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Urology. 2010 Jan;75(1):148-52. doi: 10.1016/j.urology.2009.06.060. Epub 2009 Oct 12.

Poorly numerate patients in an inner city hospital misunderstand the American Urological Association symptom score.

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Department of Urology, Emory University School of Medicine, Atlanta, Georgia 30322, USA.



To hypothesize that numeracy may also predict patient misunderstanding of the American Urological Association symptom score (AUA-SS). Health literacy consists of document and prose literacy, both considered "traditional" literacy. But, health literacy also comprises quantitative literacy or numeracy. We previously reported that document literacy independently predicts misunderstanding of the AUA-SS. However, the AUA-SS consists of written and numeric information.


Prospective cohort study of male patients who completed a validated, 3-question numeracy test once and the AUA-SS twice, which were self-administered and then interviewer-assisted. These 2 responses were compared with assessed patient understanding of the AUA-SS. Multivariate logistic regression analyses examined the association between patient characteristics and poor understanding of the symptom score, defined as understanding fewer than half of the questions, by calculating the odds ratios and corresponding 95% confidence intervals.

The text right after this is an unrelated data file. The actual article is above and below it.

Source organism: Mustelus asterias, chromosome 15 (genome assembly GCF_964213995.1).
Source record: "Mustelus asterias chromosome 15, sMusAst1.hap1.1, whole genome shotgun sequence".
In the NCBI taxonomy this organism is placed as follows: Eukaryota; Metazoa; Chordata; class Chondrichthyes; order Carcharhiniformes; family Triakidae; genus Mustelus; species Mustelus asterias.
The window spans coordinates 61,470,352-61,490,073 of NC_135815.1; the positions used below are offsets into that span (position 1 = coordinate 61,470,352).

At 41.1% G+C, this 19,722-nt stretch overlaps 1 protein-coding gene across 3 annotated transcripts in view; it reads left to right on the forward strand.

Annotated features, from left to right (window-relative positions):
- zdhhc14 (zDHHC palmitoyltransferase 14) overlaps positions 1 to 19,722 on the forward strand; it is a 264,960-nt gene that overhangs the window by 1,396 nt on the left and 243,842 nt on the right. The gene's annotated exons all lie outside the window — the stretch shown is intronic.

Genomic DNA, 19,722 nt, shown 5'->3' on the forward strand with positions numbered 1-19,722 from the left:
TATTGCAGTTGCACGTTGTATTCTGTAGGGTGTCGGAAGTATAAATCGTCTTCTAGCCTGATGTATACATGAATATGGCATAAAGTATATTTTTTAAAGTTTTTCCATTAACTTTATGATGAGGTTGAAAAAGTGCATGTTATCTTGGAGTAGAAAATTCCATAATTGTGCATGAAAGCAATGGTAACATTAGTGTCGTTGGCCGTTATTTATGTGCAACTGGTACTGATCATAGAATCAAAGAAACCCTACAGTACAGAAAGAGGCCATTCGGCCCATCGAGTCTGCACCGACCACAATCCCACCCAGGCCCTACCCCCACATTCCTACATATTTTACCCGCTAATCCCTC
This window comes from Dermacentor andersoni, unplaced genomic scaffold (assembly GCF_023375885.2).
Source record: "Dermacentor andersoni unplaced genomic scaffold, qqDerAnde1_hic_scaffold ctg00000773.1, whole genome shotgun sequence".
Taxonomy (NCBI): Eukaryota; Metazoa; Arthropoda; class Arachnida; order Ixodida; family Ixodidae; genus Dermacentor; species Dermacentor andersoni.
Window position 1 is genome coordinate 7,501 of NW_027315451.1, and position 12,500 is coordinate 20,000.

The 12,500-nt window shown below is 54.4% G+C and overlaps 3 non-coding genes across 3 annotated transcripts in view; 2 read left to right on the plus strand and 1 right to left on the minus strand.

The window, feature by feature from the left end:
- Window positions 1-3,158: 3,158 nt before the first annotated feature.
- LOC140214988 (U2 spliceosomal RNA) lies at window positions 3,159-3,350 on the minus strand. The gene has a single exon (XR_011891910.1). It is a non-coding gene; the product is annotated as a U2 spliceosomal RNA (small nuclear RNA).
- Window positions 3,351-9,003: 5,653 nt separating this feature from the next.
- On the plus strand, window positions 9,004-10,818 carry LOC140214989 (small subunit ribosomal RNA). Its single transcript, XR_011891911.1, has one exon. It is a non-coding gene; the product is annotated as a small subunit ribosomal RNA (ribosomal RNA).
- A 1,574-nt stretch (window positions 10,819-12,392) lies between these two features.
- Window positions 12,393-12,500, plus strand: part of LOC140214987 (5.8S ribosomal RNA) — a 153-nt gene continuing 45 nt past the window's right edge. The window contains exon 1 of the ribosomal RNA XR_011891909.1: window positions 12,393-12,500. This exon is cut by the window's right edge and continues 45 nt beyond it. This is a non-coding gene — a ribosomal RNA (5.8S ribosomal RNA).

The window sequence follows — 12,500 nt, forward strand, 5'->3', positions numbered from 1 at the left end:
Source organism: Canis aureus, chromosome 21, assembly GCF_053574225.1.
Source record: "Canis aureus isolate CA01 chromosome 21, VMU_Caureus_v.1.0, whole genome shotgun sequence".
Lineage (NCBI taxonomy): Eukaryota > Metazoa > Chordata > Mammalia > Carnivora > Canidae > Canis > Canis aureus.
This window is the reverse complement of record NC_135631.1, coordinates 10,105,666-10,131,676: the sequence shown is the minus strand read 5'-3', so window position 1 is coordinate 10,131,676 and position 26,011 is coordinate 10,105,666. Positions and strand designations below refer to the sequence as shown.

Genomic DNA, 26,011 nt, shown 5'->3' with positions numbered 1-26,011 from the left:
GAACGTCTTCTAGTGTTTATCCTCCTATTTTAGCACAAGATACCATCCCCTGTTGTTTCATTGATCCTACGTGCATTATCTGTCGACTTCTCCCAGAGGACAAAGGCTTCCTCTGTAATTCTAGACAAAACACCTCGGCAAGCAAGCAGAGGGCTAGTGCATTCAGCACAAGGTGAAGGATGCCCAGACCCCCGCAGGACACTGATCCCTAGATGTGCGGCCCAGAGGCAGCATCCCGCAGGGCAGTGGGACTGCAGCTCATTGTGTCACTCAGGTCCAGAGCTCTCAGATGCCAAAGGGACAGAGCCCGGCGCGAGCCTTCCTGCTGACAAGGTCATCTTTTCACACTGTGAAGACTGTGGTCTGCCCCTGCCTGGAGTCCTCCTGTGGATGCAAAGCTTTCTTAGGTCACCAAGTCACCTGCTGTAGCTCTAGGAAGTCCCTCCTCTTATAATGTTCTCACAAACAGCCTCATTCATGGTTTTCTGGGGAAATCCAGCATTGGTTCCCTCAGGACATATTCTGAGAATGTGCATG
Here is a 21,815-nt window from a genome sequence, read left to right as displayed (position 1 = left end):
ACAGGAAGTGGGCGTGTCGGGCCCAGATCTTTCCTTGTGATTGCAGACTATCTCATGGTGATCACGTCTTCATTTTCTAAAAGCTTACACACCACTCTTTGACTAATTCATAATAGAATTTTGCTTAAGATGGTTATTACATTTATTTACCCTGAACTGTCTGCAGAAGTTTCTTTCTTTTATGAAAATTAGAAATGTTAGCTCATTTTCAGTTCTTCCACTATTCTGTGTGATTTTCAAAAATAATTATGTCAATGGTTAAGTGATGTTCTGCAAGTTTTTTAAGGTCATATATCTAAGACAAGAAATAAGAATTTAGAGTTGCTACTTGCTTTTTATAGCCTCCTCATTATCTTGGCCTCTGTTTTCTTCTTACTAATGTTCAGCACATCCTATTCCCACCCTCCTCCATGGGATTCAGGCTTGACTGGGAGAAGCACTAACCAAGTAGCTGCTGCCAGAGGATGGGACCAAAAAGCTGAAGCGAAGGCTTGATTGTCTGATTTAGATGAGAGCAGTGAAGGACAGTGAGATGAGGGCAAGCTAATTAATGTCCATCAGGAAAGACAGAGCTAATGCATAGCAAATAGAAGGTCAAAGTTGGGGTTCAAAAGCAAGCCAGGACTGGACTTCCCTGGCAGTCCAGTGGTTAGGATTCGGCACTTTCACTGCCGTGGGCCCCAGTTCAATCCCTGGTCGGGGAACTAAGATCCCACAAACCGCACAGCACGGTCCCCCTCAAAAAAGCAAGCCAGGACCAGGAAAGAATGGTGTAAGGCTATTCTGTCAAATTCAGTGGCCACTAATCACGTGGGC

A total of 571 patients completed the study, with an average age and education level of 58 and 13.5 years, respectively. On the numeracy test, 16%, 18%, 35%, and 31% correctly answered 3, 2, 1, and 0 questions, respectively. After adjusting for the highest educational level completed, written literacy, and demographics, completely innumerate respondents (score = 0 points) were more than 3 times as likely (odds ratio = 3.55; 95% confidence interval: 1.58-7.99; P = .002) to misrepresent their AUA-SS compared with those who had some numeracy (1-3 points).


Regardless of educational or literacy status, a significant number of patients self-report AUA-SS scores that are different from interviewer-assisted scores, which may severely limit their access to appropriate care.

[Indexed for MEDLINE]

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